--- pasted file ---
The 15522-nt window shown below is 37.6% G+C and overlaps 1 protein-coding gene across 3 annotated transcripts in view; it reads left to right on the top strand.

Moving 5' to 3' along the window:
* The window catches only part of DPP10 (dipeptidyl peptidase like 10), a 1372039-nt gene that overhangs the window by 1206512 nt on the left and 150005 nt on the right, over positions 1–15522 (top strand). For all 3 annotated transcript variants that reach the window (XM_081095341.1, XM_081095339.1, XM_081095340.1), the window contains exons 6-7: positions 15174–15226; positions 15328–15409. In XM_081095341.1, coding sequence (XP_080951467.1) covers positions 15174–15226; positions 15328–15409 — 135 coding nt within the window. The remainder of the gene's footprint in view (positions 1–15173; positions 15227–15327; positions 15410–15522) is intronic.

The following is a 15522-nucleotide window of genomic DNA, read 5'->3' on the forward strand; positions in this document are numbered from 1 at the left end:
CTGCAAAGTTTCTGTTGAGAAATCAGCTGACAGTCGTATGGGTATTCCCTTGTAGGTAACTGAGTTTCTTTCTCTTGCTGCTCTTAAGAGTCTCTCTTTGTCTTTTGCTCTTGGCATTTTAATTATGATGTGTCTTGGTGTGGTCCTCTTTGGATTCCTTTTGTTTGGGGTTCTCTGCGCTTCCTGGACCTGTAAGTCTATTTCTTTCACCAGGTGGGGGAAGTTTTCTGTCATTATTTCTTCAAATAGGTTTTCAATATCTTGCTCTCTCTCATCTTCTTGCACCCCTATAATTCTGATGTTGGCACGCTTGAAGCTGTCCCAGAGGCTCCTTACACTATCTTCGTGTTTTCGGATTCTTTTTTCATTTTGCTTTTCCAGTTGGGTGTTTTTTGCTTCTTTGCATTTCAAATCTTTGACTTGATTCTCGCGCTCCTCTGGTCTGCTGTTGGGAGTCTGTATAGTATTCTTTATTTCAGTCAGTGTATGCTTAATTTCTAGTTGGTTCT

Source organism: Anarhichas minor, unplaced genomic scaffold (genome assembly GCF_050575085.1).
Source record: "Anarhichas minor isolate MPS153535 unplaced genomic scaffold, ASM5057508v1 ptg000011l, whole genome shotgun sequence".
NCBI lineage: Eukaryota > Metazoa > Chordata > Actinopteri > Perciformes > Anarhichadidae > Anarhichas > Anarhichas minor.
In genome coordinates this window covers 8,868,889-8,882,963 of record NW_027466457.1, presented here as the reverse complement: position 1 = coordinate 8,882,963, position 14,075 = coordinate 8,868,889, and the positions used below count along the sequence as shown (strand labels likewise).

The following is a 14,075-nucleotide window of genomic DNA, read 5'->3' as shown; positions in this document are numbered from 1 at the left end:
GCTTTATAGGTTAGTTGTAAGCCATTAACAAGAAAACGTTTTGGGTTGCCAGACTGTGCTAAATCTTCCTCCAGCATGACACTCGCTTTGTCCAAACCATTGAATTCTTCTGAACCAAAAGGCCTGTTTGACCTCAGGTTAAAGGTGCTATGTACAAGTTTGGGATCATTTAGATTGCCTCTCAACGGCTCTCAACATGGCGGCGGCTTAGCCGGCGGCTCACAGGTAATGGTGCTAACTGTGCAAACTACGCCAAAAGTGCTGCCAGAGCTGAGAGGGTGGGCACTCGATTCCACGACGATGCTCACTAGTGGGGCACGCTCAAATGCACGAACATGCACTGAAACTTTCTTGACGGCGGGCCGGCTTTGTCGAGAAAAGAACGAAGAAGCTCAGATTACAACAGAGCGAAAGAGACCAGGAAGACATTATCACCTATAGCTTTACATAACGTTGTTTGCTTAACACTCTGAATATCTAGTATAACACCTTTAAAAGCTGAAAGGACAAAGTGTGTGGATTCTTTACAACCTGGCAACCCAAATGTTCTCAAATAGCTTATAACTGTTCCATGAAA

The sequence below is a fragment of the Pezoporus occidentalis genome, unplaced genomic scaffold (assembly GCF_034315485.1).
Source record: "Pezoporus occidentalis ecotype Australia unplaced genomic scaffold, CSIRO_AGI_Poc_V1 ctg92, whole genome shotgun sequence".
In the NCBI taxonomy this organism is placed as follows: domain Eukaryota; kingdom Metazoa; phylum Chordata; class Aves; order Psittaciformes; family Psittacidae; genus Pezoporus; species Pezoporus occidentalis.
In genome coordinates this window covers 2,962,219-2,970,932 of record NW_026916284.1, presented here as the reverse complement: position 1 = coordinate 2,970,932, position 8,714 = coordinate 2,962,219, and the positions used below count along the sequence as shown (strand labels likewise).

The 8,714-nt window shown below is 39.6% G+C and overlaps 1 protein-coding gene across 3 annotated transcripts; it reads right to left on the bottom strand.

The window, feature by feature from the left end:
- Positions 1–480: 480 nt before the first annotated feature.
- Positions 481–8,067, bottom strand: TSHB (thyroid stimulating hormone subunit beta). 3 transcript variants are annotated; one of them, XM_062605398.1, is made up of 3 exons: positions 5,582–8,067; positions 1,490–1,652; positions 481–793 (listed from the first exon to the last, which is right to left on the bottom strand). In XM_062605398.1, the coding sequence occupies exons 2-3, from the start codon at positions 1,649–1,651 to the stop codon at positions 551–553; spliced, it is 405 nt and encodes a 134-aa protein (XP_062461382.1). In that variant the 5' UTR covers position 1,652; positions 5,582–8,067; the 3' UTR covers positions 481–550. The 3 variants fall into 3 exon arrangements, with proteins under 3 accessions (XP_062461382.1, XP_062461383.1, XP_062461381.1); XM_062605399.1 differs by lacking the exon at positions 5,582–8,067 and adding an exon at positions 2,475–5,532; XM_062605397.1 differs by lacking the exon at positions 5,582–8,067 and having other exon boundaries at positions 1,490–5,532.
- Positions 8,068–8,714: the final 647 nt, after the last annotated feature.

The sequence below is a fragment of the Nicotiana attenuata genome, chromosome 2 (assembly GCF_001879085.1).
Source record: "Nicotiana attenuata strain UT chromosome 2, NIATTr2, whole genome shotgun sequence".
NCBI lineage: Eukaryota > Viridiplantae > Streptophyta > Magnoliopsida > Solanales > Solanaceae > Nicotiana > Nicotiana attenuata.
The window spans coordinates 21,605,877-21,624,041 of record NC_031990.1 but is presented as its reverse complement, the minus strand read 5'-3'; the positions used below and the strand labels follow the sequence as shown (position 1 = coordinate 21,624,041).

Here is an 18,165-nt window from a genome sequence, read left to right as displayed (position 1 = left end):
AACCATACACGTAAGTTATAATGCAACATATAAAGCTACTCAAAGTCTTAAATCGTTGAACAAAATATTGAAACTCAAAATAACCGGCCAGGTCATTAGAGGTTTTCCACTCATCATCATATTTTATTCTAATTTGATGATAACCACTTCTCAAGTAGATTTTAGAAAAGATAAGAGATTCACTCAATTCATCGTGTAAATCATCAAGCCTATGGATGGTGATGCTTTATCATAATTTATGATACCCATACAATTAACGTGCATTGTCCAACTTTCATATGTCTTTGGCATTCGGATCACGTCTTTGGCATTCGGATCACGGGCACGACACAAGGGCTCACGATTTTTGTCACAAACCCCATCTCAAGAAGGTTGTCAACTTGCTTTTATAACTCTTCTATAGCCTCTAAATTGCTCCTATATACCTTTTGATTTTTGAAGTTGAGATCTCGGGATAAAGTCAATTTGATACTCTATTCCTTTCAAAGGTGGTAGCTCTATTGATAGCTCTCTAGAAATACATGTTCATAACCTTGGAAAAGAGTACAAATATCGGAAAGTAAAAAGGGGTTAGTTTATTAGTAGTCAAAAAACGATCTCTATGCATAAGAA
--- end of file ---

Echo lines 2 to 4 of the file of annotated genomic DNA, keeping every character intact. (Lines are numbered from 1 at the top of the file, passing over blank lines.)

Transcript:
Moving 5' to 3' along the window:
* The window catches only part of DPP10 (dipeptidyl peptidase like 10), a 1372039-nt gene that overhangs the window by 1206512 nt on the left and 150005 nt on the right, over positions 1–15522 (top strand). For all 3 annotated transcript variants that reach the window (XM_081095341.1, XM_081095339.1, XM_081095340.1), the window contains exons 6-7: positions 15174–15226; positions 15328–15409. In XM_081095341.1, coding sequence (XP_080951467.1) covers positions 15174–15226; positions 15328–15409 — 135 coding nt within the window. The remainder of the gene's footprint in view (positions 1–15173; positions 15227–15327; positions 15410–15522) is intronic.

The following is a 15522-nucleotide window of genomic DNA, read 5'->3' on the forward strand; positions in this document are numbered from 1 at the left end: